The above AQL tables will assist you in determining the sampling size based on the quantity ordered and the severity level chosen. Levels I, II, and III are available, with Level III requiring the most thorough examination and Level I requiring the least. Level II is the most regularly used standard level in the garment sector. Though this is at the client’s discretion, it is the most suggested level.

If you are inspecting 20,000 pieces on General Inspection Level -II, AQL level 2.5, the sample code will be the letter M corresponds to a sample size of 315 units.

This means you need to inspect 315 pcs. After the inspection of all 315 pieces If you discovered 14 or fewer defective items, you must accept the shipment. In addition, if you find 15 or more defectives in 315 samples, you must reject the shipment.

There can be some exceptions when you are considering AQL results, For example, you might initially consider untrimmed threads to be a minor defect in the garment. However, if you notice an unusually large amount of untrimmed threads, you may consider it a severe defects. After evaluating the inspection results, you can decide to ask the supplier to hold the shipment and rectify garments with untrimmed threads before shipment. Even if the AQL is pass, you should still think about the client’s expectations and the quality standards.

AQL VS 100%INSPECTION


Assume you’ve just made 20.000 T-shirts and that an inspector can inspect 500 units per day.

Let us now compare an AQL inspection to a 100% inspection:

AQL Inspection

In this situation, we will choose General Inspection Level II and AQL level 2.5 as the acceptable quality level. This is the normal option for the vast majority of inspections.

Looking at the AQL tables, we can see that we need to seek the letter code “M” in the second table. Looking at the second table, we can see that we need to choose an AQL sample size of 315 units. This will take one day.

Total Price = Price per Day x Number of Days = 300 USD/day * 1 day = 300 USD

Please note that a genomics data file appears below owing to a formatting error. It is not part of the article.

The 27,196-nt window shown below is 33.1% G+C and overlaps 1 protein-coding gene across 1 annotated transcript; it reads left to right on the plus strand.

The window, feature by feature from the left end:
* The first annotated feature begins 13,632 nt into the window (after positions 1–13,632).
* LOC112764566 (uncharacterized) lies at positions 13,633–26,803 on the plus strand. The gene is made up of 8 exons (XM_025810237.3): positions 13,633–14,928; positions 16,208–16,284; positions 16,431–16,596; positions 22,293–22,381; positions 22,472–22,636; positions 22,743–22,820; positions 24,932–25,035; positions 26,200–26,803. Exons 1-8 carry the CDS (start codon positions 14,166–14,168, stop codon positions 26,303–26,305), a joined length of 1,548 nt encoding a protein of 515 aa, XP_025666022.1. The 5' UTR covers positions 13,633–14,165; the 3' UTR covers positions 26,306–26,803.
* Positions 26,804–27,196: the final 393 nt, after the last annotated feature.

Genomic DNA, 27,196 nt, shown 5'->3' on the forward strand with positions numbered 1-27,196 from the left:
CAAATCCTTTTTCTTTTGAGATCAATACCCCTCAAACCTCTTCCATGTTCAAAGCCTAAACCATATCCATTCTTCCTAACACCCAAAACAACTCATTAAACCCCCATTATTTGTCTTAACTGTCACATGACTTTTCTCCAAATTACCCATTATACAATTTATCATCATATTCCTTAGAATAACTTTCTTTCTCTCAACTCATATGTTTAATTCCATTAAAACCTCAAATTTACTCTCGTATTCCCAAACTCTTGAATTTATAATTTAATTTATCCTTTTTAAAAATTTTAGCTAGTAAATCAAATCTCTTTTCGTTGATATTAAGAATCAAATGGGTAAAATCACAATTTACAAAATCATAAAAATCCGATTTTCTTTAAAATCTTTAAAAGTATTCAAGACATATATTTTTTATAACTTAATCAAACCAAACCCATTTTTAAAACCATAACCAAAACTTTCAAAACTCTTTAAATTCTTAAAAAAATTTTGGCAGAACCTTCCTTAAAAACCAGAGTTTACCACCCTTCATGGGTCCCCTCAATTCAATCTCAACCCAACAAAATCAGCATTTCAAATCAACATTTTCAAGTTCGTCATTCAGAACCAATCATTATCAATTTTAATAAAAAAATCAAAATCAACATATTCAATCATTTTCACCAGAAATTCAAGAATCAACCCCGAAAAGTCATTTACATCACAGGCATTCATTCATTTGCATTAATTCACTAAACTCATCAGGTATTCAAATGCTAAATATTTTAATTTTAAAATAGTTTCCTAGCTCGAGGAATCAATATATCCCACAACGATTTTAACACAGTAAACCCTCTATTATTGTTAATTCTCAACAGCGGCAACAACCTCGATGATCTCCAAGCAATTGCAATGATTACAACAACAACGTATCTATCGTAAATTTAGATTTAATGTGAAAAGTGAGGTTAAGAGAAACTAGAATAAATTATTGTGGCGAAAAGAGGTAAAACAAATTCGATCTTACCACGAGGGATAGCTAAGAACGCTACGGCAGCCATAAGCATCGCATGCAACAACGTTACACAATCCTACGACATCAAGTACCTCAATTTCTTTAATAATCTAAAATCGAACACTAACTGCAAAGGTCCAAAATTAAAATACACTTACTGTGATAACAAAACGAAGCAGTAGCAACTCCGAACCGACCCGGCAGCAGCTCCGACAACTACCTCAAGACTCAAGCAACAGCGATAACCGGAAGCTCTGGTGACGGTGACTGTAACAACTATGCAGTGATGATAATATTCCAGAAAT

This equates to 0.020 USD per unit. (300 USD / 20000 units = 0.020 USD). This will have little effect on the price of your product.

100% Inspection

In this situation, we will need to first estimate the number of days required to inspect all of the products. The overall cost of examining all of the products is then calculate

Number of days required = number of units / number of units an inspector can inspect in one day = 20000 units / 500 units each day = 40 days

Total Price = Price per Day x Number of Days = 300 USD/day * 40 days = 12000 USD

This is equal to 0.6 USD per unit. This will have a big influence on your profit margins.

Conclusion

To reduce risk before accepting a shipmet, AQL sampling is a practical and effective approach to undertake quality assurance on an order of produced items. Now you can understand why AQL sampling is an important part of most product inspections performed by QC professionals. You are familiar with the various components of AQL tables and how to use the AQL table for sampling. AQL is an important and simple tool that allows organizations to notify of how thorough they want their quality control inspections to be.

If you choose a high level of quality control (100% inspection, keep in mind that the factory you work with must adhere to your standards. It is also crucial to remember that large-scale inspections are frequently expensive, unneeded, and time-consuming.

Prakash Dutt

Prakash is a solid apparel professional with broad experience in apparel manufacturing, sourcing, quality management, sustainability, and corporate social responsibility. He is a lean management professional (lean six sigma black belt), innovative and open to trying the opportunity for new technology and changes in the industry.